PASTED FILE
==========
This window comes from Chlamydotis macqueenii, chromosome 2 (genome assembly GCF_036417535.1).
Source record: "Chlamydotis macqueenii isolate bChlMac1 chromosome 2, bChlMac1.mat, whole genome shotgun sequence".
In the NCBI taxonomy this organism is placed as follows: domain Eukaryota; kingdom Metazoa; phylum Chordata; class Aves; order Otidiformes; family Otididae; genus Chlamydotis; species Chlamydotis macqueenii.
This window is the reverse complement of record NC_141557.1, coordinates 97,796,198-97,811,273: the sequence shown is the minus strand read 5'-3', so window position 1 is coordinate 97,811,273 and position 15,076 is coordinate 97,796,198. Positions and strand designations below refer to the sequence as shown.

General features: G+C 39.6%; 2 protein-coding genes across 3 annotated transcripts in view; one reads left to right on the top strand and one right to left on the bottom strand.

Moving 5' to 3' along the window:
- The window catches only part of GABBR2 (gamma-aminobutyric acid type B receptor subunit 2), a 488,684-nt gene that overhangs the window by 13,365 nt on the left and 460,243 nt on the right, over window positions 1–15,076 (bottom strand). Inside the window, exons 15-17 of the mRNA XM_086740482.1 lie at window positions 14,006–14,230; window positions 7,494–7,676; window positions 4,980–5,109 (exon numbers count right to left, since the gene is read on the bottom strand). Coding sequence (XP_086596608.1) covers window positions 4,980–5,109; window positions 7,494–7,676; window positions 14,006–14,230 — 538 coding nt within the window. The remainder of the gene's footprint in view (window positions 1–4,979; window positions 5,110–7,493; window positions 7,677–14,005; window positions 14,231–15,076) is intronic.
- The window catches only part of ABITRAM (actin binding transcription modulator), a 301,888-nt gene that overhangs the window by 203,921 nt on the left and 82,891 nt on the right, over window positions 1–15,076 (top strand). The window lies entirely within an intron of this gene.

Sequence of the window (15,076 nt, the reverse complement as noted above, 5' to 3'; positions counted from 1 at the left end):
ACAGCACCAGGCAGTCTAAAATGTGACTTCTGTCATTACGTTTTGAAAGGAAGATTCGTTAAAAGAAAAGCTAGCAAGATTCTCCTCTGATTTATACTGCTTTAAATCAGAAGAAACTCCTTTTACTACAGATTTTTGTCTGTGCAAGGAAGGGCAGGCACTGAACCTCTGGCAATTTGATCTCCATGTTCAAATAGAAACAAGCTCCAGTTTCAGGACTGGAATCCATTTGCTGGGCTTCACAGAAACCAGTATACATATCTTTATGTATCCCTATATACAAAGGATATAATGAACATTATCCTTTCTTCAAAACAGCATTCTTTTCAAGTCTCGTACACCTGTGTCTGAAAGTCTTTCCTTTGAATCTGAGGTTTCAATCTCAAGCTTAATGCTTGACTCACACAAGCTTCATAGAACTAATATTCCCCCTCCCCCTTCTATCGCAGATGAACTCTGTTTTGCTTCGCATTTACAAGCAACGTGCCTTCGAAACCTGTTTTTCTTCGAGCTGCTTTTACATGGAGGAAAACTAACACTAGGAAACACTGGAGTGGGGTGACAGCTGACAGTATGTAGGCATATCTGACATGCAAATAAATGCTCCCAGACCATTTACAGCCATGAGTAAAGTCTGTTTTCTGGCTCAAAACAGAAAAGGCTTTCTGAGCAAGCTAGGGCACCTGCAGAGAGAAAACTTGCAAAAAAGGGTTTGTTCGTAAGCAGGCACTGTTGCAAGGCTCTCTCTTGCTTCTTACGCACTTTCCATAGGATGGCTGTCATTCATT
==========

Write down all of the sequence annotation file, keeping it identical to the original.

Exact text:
This window comes from Chlamydotis macqueenii, chromosome 2 (genome assembly GCF_036417535.1).
Source record: "Chlamydotis macqueenii isolate bChlMac1 chromosome 2, bChlMac1.mat, whole genome shotgun sequence".
In the NCBI taxonomy this organism is placed as follows: domain Eukaryota; kingdom Metazoa; phylum Chordata; class Aves; order Otidiformes; family Otididae; genus Chlamydotis; species Chlamydotis macqueenii.
This window is the reverse complement of record NC_141557.1, coordinates 97,796,198-97,811,273: the sequence shown is the minus strand read 5'-3', so window position 1 is coordinate 97,811,273 and position 15,076 is coordinate 97,796,198. Positions and strand designations below refer to the sequence as shown.

General features: G+C 39.6%; 2 protein-coding genes across 3 annotated transcripts in view; one reads left to right on the top strand and one right to left on the bottom strand.

Moving 5' to 3' along the window:
- The window catches only part of GABBR2 (gamma-aminobutyric acid type B receptor subunit 2), a 488,684-nt gene that overhangs the window by 13,365 nt on the left and 460,243 nt on the right, over window positions 1–15,076 (bottom strand). Inside the window, exons 15-17 of the mRNA XM_086740482.1 lie at window positions 14,006–14,230; window positions 7,494–7,676; window positions 4,980–5,109 (exon numbers count right to left, since the gene is read on the bottom strand). Coding sequence (XP_086596608.1) covers window positions 4,980–5,109; window positions 7,494–7,676; window positions 14,006–14,230 — 538 coding nt within the window. The remainder of the gene's footprint in view (window positions 1–4,979; window positions 5,110–7,493; window positions 7,677–14,005; window positions 14,231–15,076) is intronic.
- The window catches only part of ABITRAM (actin binding transcription modulator), a 301,888-nt gene that overhangs the window by 203,921 nt on the left and 82,891 nt on the right, over window positions 1–15,076 (top strand). The window lies entirely within an intron of this gene.

Sequence of the window (15,076 nt, the reverse complement as noted above, 5' to 3'; positions counted from 1 at the left end):
ACAGCACCAGGCAGTCTAAAATGTGACTTCTGTCATTACGTTTTGAAAGGAAGATTCGTTAAAAGAAAAGCTAGCAAGATTCTCCTCTGATTTATACTGCTTTAAATCAGAAGAAACTCCTTTTACTACAGATTTTTGTCTGTGCAAGGAAGGGCAGGCACTGAACCTCTGGCAATTTGATCTCCATGTTCAAATAGAAACAAGCTCCAGTTTCAGGACTGGAATCCATTTGCTGGGCTTCACAGAAACCAGTATACATATCTTTATGTATCCCTATATACAAAGGATATAATGAACATTATCCTTTCTTCAAAACAGCATTCTTTTCAAGTCTCGTACACCTGTGTCTGAAAGTCTTTCCTTTGAATCTGAGGTTTCAATCTCAAGCTTAATGCTTGACTCACACAAGCTTCATAGAACTAATATTCCCCCTCCCCCTTCTATCGCAGATGAACTCTGTTTTGCTTCGCATTTACAAGCAACGTGCCTTCGAAACCTGTTTTTCTTCGAGCTGCTTTTACATGGAGGAAAACTAACACTAGGAAACACTGGAGTGGGGTGACAGCTGACAGTATGTAGGCATATCTGACATGCAAATAAATGCTCCCAGACCATTTACAGCCATGAGTAAAGTCTGTTTTCTGGCTCAAAACAGAAAAGGCTTTCTGAGCAAGCTAGGGCACCTGCAGAGAGAAAACTTGCAAAAAAGGGTTTGTTCGTAAGCAGGCACTGTTGCAAGGCTCTCTCTTGCTTCTTACGCACTTTCCATAGGATGGCTGTCATTCATT